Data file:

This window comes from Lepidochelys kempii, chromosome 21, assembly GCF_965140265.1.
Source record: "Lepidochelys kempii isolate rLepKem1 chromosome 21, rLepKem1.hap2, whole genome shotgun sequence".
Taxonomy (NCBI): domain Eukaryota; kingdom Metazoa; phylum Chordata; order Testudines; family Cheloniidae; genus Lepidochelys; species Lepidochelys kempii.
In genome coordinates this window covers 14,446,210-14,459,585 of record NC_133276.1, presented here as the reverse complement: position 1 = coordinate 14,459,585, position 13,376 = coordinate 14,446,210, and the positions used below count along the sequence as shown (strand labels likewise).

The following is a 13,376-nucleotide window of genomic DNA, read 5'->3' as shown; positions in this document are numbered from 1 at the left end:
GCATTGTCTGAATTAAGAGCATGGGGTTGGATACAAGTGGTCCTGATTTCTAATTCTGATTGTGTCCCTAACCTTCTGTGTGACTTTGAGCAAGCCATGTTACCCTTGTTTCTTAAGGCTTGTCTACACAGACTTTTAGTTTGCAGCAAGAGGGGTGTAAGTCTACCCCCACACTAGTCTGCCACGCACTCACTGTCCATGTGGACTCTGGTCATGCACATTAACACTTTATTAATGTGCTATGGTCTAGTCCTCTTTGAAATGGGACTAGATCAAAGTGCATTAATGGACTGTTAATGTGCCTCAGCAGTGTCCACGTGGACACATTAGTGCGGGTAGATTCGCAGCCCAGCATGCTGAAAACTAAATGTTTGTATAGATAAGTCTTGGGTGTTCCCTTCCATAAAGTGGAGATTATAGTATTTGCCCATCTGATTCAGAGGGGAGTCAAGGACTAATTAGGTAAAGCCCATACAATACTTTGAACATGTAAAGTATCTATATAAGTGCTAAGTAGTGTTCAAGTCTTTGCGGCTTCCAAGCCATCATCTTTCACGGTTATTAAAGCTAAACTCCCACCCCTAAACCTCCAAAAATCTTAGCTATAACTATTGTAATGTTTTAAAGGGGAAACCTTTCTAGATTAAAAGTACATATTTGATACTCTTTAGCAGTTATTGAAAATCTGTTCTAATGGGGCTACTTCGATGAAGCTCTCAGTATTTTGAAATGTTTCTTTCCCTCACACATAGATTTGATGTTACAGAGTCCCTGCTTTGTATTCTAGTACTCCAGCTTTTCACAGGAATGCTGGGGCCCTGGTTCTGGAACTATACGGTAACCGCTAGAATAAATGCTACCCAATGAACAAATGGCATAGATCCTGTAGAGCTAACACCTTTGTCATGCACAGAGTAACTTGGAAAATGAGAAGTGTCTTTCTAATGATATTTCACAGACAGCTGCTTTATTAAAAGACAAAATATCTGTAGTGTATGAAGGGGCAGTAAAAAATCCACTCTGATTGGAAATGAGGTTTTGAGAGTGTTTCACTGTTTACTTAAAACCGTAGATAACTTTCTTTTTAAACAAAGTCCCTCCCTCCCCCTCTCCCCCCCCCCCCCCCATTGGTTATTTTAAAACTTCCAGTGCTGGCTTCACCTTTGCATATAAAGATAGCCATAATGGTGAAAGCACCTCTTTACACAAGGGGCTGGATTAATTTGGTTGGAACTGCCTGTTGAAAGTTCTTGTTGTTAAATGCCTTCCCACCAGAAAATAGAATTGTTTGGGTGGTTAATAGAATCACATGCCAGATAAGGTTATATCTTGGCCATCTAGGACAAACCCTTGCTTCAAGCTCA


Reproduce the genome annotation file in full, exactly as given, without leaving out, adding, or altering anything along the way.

This window comes from Lepidochelys kempii, chromosome 21, assembly GCF_965140265.1.
Source record: "Lepidochelys kempii isolate rLepKem1 chromosome 21, rLepKem1.hap2, whole genome shotgun sequence".
Taxonomy (NCBI): domain Eukaryota; kingdom Metazoa; phylum Chordata; order Testudines; family Cheloniidae; genus Lepidochelys; species Lepidochelys kempii.
In genome coordinates this window covers 14,446,210-14,459,585 of record NC_133276.1, presented here as the reverse complement: position 1 = coordinate 14,459,585, position 13,376 = coordinate 14,446,210, and the positions used below count along the sequence as shown (strand labels likewise).

The following is a 13,376-nucleotide window of genomic DNA, read 5'->3' as shown; positions in this document are numbered from 1 at the left end:
GCATTGTCTGAATTAAGAGCATGGGGTTGGATACAAGTGGTCCTGATTTCTAATTCTGATTGTGTCCCTAACCTTCTGTGTGACTTTGAGCAAGCCATGTTACCCTTGTTTCTTAAGGCTTGTCTACACAGACTTTTAGTTTGCAGCAAGAGGGGTGTAAGTCTACCCCCACACTAGTCTGCCACGCACTCACTGTCCATGTGGACTCTGGTCATGCACATTAACACTTTATTAATGTGCTATGGTCTAGTCCTCTTTGAAATGGGACTAGATCAAAGTGCATTAATGGACTGTTAATGTGCCTCAGCAGTGTCCACGTGGACACATTAGTGCGGGTAGATTCGCAGCCCAGCATGCTGAAAACTAAATGTTTGTATAGATAAGTCTTGGGTGTTCCCTTCCATAAAGTGGAGATTATAGTATTTGCCCATCTGATTCAGAGGGGAGTCAAGGACTAATTAGGTAAAGCCCATACAATACTTTGAACATGTAAAGTATCTATATAAGTGCTAAGTAGTGTTCAAGTCTTTGCGGCTTCCAAGCCATCATCTTTCACGGTTATTAAAGCTAAACTCCCACCCCTAAACCTCCAAAAATCTTAGCTATAACTATTGTAATGTTTTAAAGGGGAAACCTTTCTAGATTAAAAGTACATATTTGATACTCTTTAGCAGTTATTGAAAATCTGTTCTAATGGGGCTACTTCGATGAAGCTCTCAGTATTTTGAAATGTTTCTTTCCCTCACACATAGATTTGATGTTACAGAGTCCCTGCTTTGTATTCTAGTACTCCAGCTTTTCACAGGAATGCTGGGGCCCTGGTTCTGGAACTATACGGTAACCGCTAGAATAAATGCTACCCAATGAACAAATGGCATAGATCCTGTAGAGCTAACACCTTTGTCATGCACAGAGTAACTTGGAAAATGAGAAGTGTCTTTCTAATGATATTTCACAGACAGCTGCTTTATTAAAAGACAAAATATCTGTAGTGTATGAAGGGGCAGTAAAAAATCCACTCTGATTGGAAATGAGGTTTTGAGAGTGTTTCACTGTTTACTTAAAACCGTAGATAACTTTCTTTTTAAACAAAGTCCCTCCCTCCCCCTCTCCCCCCCCCCCCCCCATTGGTTATTTTAAAACTTCCAGTGCTGGCTTCACCTTTGCATATAAAGATAGCCATAATGGTGAAAGCACCTCTTTACACAAGGGGCTGGATTAATTTGGTTGGAACTGCCTGTTGAAAGTTCTTGTTGTTAAATGCCTTCCCACCAGAAAATAGAATTGTTTGGGTGGTTAATAGAATCACATGCCAGATAAGGTTATATCTTGGCCATCTAGGACAAACCCTTGCTTCAAGCTCA